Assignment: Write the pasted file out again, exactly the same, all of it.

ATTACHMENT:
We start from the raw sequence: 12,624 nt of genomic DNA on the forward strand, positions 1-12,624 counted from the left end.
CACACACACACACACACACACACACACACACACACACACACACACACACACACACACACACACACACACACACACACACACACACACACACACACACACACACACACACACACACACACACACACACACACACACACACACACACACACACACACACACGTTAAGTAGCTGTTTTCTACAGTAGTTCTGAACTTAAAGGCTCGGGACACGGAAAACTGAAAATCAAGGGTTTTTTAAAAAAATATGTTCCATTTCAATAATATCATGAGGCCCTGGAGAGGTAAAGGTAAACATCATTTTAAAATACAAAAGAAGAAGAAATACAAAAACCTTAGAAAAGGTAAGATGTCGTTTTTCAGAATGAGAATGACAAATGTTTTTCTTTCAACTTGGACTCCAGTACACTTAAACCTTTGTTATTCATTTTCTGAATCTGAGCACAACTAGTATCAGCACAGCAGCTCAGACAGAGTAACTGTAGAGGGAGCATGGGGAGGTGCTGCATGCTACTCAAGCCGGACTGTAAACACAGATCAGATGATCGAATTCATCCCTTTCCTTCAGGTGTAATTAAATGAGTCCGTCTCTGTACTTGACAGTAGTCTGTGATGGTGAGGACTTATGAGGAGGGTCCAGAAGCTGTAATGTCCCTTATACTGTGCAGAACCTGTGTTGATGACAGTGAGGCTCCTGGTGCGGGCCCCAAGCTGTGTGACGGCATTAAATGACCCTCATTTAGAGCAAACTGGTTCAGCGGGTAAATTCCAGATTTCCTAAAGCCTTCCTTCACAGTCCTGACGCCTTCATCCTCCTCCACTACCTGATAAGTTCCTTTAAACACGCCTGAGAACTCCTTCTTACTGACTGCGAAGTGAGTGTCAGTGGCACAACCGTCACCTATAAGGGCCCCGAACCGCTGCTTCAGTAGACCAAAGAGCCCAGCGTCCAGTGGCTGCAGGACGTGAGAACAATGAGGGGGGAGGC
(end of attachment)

We start from the raw sequence: 12,624 nt of genomic DNA on the forward strand, positions 1-12,624 counted from the left end.
CACACACACACACACACACACACACACACACACACACACACACACACACACACACACACACACACACACACACACACACACACACACACACACACACACACACACACACACACACACACACACACACACACACACACACACACACACACACACACACACGTTAAGTAGCTGTTTTCTACAGTAGTTCTGAACTTAAAGGCTCGGGACACGGAAAACTGAAAATCAAGGGTTTTTTAAAAAAATATGTTCCATTTCAATAATATCATGAGGCCCTGGAGAGGTAAAGGTAAACATCATTTTAAAATACAAAAGAAGAAGAAATACAAAAACCTTAGAAAAGGTAAGATGTCGTTTTTCAGAATGAGAATGACAAATGTTTTTCTTTCAACTTGGACTCCAGTACACTTAAACCTTTGTTATTCATTTTCTGAATCTGAGCACAACTAGTATCAGCACAGCAGCTCAGACAGAGTAACTGTAGAGGGAGCATGGGGAGGTGCTGCATGCTACTCAAGCCGGACTGTAAACACAGATCAGATGATCGAATTCATCCCTTTCCTTCAGGTGTAATTAAATGAGTCCGTCTCTGTACTTGACAGTAGTCTGTGATGGTGAGGACTTATGAGGAGGGTCCAGAAGCTGTAATGTCCCTTATACTGTGCAGAACCTGTGTTGATGACAGTGAGGCTCCTGGTGCGGGCCCCAAGCTGTGTGACGGCATTAAATGACCCTCATTTAGAGCAAACTGGTTCAGCGGGTAAATTCCAGATTTCCTAAAGCCTTCCTTCACAGTCCTGACGCCTTCATCCTCCTCCACTACCTGATAAGTTCCTTTAAACACGCCTGAGAACTCCTTCTTACTGACTGCGAAGTGAGTGTCAGTGGCACAACCGTCACCTATAAGGGCCCCGAACCGCTGCTTCAGTAGACCAAAGAGCCCAGCGTCCAGTGGCTGCAGGACGTGAGAACAATGAGGGGGGAGGC